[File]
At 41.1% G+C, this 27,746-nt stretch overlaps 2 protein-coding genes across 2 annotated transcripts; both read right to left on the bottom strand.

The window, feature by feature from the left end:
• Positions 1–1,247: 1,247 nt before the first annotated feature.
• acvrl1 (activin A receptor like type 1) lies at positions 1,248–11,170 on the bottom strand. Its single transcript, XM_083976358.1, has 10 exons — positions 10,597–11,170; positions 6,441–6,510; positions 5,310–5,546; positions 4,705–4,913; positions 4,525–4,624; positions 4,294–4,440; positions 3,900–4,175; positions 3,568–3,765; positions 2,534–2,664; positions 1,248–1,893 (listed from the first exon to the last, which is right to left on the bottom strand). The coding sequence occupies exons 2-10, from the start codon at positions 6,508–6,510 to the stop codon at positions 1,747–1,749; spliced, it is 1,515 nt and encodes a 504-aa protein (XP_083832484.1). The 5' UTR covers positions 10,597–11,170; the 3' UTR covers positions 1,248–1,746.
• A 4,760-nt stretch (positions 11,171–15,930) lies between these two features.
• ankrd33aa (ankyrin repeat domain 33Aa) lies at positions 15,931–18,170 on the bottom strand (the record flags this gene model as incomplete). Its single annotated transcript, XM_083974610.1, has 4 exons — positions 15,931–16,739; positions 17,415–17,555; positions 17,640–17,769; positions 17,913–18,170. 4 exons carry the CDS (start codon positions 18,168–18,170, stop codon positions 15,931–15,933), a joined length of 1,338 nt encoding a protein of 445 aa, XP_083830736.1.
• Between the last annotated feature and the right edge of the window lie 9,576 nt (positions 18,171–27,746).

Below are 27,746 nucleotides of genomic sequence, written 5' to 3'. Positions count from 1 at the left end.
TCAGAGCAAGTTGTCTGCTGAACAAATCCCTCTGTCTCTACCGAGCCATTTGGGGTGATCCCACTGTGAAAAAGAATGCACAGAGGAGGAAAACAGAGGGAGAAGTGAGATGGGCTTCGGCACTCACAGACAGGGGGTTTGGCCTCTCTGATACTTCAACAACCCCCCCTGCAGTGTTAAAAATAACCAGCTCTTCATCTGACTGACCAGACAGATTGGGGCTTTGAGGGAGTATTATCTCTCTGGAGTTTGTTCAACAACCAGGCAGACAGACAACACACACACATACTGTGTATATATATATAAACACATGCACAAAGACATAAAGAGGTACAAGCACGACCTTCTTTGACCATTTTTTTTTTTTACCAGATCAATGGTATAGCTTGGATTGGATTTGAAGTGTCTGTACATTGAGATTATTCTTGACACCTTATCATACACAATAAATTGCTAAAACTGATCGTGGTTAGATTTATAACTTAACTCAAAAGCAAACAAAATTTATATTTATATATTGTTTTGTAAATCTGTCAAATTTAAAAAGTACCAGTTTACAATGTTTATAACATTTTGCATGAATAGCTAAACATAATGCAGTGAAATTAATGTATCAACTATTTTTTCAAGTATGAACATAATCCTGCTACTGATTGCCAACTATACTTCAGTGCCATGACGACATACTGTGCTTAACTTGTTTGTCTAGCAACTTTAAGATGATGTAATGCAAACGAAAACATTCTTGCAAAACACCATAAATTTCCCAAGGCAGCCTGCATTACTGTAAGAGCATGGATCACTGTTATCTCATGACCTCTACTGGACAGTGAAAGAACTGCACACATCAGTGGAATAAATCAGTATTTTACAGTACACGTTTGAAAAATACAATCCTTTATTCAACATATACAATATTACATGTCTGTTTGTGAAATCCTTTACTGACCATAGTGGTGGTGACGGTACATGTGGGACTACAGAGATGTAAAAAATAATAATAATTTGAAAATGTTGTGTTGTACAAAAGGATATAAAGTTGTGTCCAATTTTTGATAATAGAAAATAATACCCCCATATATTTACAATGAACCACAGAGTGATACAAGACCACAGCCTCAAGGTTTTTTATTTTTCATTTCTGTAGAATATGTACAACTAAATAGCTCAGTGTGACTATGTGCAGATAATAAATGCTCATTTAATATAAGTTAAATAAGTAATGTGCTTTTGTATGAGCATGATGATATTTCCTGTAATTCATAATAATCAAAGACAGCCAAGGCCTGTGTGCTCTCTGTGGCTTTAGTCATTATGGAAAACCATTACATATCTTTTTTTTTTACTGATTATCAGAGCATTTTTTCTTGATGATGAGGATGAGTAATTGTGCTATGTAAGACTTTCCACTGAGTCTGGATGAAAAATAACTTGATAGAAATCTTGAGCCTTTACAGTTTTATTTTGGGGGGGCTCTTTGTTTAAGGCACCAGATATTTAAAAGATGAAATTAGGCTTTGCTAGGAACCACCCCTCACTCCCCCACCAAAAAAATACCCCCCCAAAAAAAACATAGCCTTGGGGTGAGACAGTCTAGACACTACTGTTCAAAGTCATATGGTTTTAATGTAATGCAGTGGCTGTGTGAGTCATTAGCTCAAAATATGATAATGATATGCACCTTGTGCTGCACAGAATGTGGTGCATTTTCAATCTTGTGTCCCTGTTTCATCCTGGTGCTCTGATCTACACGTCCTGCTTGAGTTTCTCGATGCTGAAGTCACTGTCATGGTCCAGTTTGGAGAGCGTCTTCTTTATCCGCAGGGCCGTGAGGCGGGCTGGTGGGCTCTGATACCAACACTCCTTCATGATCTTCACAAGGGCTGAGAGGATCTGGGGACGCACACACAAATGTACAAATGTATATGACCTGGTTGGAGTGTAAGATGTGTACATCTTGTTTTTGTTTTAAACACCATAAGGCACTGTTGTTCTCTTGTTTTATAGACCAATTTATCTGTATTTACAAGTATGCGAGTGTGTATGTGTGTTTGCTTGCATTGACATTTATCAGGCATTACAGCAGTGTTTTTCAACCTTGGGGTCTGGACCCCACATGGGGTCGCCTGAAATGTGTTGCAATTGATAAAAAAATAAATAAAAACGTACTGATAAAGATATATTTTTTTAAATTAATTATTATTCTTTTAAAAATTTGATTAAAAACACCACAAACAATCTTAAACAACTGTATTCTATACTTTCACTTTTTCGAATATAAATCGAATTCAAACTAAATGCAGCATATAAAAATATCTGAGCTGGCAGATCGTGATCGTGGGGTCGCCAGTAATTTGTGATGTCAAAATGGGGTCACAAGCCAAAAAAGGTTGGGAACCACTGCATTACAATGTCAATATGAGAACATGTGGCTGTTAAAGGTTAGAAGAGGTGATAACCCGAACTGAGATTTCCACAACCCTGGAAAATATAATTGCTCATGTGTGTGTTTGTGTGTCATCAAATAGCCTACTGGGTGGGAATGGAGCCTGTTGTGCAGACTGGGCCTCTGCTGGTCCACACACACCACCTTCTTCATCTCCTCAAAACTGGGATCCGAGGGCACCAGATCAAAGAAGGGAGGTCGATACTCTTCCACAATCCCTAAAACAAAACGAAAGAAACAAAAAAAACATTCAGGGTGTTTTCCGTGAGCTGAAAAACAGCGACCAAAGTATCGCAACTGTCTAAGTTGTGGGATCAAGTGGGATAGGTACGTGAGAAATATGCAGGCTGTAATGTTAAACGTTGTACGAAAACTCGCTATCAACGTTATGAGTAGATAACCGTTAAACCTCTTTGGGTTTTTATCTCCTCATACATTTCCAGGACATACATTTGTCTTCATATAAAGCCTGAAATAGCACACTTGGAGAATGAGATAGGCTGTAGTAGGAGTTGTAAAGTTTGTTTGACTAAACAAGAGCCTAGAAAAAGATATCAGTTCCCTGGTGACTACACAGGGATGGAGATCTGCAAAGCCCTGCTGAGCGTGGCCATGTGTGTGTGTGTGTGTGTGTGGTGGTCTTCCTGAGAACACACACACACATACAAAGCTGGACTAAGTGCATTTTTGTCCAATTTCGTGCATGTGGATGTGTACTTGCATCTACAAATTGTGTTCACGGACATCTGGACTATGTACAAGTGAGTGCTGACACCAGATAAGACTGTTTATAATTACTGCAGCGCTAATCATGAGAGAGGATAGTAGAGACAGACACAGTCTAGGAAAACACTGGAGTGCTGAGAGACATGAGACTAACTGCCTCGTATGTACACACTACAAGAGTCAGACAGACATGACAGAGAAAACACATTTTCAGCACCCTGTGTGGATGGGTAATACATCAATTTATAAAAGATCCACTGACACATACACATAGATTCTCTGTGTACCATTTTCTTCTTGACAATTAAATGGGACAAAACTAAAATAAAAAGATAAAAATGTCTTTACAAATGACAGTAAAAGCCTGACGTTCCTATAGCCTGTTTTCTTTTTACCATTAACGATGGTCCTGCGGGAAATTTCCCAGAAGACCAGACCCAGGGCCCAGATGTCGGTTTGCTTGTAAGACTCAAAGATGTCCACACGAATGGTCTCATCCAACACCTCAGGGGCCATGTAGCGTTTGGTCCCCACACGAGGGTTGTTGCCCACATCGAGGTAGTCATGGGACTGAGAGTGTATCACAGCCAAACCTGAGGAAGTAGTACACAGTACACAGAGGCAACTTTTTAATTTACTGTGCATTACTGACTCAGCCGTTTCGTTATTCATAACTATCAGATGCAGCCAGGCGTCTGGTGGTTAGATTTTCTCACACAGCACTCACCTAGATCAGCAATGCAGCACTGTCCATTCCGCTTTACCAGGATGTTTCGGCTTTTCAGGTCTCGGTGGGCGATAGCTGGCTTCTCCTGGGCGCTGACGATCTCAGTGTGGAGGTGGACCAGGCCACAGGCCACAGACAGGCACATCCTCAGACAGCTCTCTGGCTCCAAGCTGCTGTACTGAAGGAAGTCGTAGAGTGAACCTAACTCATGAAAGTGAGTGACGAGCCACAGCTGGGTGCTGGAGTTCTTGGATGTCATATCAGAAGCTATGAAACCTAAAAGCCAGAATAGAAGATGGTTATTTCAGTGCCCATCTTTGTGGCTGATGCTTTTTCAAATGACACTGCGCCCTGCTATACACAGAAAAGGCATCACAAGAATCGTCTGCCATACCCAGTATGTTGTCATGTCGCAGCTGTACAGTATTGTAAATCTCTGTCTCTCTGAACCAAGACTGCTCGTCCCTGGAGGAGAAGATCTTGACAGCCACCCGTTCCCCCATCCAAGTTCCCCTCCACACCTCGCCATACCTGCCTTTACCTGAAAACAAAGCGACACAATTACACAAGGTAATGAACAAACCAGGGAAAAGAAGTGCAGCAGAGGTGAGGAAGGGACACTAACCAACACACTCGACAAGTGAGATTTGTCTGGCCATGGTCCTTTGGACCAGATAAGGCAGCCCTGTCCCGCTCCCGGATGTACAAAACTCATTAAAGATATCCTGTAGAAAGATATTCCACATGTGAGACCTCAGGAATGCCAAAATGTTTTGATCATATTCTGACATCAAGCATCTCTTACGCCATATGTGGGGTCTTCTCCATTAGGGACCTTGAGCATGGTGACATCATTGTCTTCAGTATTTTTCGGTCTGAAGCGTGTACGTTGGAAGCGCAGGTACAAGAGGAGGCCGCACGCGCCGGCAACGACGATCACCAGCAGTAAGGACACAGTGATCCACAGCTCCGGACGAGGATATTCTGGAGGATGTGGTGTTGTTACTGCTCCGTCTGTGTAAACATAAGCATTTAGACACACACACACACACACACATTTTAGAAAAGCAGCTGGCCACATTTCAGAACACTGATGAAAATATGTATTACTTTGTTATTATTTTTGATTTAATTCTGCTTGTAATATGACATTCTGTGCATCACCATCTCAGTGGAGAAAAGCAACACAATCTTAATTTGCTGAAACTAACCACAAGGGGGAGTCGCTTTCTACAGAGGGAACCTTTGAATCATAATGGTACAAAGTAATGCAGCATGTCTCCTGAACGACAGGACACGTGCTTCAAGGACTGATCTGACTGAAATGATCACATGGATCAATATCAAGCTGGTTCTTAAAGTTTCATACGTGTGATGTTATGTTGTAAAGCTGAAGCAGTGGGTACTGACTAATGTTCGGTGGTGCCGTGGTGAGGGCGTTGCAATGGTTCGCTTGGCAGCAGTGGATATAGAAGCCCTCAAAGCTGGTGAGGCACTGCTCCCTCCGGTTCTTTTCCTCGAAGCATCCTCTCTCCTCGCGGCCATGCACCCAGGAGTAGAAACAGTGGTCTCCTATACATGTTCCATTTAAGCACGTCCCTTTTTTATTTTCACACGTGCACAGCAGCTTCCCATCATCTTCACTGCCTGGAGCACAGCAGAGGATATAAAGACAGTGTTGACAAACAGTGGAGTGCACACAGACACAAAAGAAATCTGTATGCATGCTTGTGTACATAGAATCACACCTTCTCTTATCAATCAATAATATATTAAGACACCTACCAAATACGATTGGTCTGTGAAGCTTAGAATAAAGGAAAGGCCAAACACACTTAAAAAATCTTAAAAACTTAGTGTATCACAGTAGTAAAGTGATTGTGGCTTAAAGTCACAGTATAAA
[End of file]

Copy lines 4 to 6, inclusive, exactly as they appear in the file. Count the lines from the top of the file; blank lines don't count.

• acvrl1 (activin A receptor like type 1) lies at positions 1,248–11,170 on the bottom strand. Its single transcript, XM_083976358.1, has 10 exons — positions 10,597–11,170; positions 6,441–6,510; positions 5,310–5,546; positions 4,705–4,913; positions 4,525–4,624; positions 4,294–4,440; positions 3,900–4,175; positions 3,568–3,765; positions 2,534–2,664; positions 1,248–1,893 (listed from the first exon to the last, which is right to left on the bottom strand). The coding sequence occupies exons 2-10, from the start codon at positions 6,508–6,510 to the stop codon at positions 1,747–1,749; spliced, it is 1,515 nt and encodes a 504-aa protein (XP_083832484.1). The 5' UTR covers positions 10,597–11,170; the 3' UTR covers positions 1,248–1,746.
• A 4,760-nt stretch (positions 11,171–15,930) lies between these two features.
• ankrd33aa (ankyrin repeat domain 33Aa) lies at positions 15,931–18,170 on the bottom strand (the record flags this gene model as incomplete). Its single annotated transcript, XM_083974610.1, has 4 exons — positions 15,931–16,739; positions 17,415–17,555; positions 17,640–17,769; positions 17,913–18,170. 4 exons carry the CDS (start codon positions 18,168–18,170, stop codon positions 15,931–15,933), a joined length of 1,338 nt encoding a protein of 445 aa, XP_083830736.1.